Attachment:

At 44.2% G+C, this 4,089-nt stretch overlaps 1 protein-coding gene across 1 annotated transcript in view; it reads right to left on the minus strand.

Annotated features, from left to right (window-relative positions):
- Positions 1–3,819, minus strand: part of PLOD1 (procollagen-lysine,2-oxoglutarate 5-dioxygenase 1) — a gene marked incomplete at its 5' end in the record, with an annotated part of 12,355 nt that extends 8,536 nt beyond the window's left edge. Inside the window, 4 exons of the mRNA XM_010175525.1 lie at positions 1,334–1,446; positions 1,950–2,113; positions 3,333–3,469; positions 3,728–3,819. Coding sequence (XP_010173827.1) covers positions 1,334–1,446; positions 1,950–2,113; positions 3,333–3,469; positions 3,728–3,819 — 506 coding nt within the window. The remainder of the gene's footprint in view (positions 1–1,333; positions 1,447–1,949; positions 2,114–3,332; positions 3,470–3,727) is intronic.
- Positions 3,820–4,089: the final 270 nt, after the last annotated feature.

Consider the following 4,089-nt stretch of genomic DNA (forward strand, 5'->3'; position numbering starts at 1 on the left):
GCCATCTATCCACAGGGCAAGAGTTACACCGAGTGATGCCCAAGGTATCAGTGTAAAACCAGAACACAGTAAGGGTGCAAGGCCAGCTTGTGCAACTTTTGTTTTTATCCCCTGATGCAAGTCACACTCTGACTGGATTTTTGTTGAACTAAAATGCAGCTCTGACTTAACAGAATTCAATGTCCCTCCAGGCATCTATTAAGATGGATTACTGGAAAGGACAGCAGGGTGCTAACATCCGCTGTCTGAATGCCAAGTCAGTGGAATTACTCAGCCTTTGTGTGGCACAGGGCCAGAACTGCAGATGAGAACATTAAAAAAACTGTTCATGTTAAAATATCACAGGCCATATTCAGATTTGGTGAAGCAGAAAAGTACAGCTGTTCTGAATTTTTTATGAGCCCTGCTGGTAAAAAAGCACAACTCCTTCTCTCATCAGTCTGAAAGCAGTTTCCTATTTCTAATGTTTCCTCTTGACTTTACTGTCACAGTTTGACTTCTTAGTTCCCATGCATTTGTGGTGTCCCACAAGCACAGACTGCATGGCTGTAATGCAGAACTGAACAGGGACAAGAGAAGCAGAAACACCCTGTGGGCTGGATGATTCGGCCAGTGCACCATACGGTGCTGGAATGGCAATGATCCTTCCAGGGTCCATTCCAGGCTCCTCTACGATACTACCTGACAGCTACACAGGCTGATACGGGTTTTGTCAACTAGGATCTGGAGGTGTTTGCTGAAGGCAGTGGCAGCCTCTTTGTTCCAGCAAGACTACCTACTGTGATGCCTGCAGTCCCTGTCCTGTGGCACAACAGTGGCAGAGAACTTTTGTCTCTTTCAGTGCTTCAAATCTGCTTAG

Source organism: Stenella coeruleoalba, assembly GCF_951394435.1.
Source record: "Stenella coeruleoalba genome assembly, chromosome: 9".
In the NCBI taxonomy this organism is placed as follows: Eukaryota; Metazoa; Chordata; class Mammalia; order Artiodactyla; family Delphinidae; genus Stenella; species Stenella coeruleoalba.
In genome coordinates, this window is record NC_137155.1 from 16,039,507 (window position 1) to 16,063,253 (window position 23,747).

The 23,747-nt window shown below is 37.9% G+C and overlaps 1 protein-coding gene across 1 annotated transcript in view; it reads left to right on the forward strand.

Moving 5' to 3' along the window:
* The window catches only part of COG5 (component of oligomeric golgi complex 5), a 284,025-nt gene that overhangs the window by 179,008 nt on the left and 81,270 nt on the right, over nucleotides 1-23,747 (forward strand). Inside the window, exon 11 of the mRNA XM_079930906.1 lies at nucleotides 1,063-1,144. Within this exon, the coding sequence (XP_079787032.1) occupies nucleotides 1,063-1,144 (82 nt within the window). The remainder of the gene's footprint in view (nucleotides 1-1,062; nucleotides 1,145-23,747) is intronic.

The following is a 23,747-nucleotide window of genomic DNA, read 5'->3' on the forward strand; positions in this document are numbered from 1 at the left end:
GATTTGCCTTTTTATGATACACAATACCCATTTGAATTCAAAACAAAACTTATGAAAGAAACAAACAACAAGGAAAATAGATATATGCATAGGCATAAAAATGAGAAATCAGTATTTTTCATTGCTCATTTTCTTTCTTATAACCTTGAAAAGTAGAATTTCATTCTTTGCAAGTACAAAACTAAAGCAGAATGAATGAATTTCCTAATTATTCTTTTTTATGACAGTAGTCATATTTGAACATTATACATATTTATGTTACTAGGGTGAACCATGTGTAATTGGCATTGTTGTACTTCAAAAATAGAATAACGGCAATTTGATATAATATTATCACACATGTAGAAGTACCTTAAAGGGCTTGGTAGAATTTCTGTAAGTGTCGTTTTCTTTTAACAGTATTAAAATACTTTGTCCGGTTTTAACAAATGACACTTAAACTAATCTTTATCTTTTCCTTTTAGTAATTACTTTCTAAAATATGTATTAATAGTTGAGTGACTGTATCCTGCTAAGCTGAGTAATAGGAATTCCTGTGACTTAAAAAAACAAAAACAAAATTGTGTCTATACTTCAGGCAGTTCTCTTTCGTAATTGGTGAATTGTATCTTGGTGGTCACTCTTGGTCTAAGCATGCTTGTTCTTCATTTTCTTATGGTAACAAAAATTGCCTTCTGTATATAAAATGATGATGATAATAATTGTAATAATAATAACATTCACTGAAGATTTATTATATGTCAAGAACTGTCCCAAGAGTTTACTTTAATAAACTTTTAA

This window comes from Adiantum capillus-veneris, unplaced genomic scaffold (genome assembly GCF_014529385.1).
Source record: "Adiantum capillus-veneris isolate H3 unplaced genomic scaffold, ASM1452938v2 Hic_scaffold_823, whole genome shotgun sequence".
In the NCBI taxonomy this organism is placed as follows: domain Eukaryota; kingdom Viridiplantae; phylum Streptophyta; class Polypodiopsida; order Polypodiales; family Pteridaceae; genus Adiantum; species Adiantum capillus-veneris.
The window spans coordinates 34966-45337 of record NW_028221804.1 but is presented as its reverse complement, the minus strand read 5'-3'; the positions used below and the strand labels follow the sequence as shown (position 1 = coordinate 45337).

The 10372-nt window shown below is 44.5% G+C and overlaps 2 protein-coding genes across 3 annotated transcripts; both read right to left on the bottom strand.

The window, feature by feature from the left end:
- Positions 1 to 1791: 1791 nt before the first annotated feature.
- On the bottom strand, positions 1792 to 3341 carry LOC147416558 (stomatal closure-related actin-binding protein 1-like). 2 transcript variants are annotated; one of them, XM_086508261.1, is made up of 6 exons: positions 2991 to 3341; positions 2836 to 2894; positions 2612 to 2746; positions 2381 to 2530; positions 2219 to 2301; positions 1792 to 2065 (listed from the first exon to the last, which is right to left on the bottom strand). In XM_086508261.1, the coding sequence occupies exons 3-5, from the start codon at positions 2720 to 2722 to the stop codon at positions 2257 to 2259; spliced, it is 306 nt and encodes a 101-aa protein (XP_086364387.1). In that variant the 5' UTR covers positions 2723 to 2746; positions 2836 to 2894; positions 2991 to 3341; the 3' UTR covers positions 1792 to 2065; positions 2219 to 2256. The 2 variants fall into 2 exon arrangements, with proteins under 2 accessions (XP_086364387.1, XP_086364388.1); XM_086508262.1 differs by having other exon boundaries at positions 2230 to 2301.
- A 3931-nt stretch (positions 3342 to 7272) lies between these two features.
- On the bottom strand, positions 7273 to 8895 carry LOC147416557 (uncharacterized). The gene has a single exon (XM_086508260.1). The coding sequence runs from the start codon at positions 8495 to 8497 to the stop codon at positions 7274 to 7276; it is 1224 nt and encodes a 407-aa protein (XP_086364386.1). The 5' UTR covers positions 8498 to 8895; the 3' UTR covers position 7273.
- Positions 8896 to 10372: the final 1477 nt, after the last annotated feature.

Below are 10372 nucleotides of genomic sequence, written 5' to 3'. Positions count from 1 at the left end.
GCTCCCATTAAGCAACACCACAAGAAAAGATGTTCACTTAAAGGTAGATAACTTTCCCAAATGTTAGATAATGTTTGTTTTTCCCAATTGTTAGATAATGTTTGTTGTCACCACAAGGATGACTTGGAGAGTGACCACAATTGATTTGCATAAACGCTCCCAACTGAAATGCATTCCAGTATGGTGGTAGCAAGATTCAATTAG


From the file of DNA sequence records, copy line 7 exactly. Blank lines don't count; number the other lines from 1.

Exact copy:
Source organism: Stenella coeruleoalba, assembly GCF_951394435.1.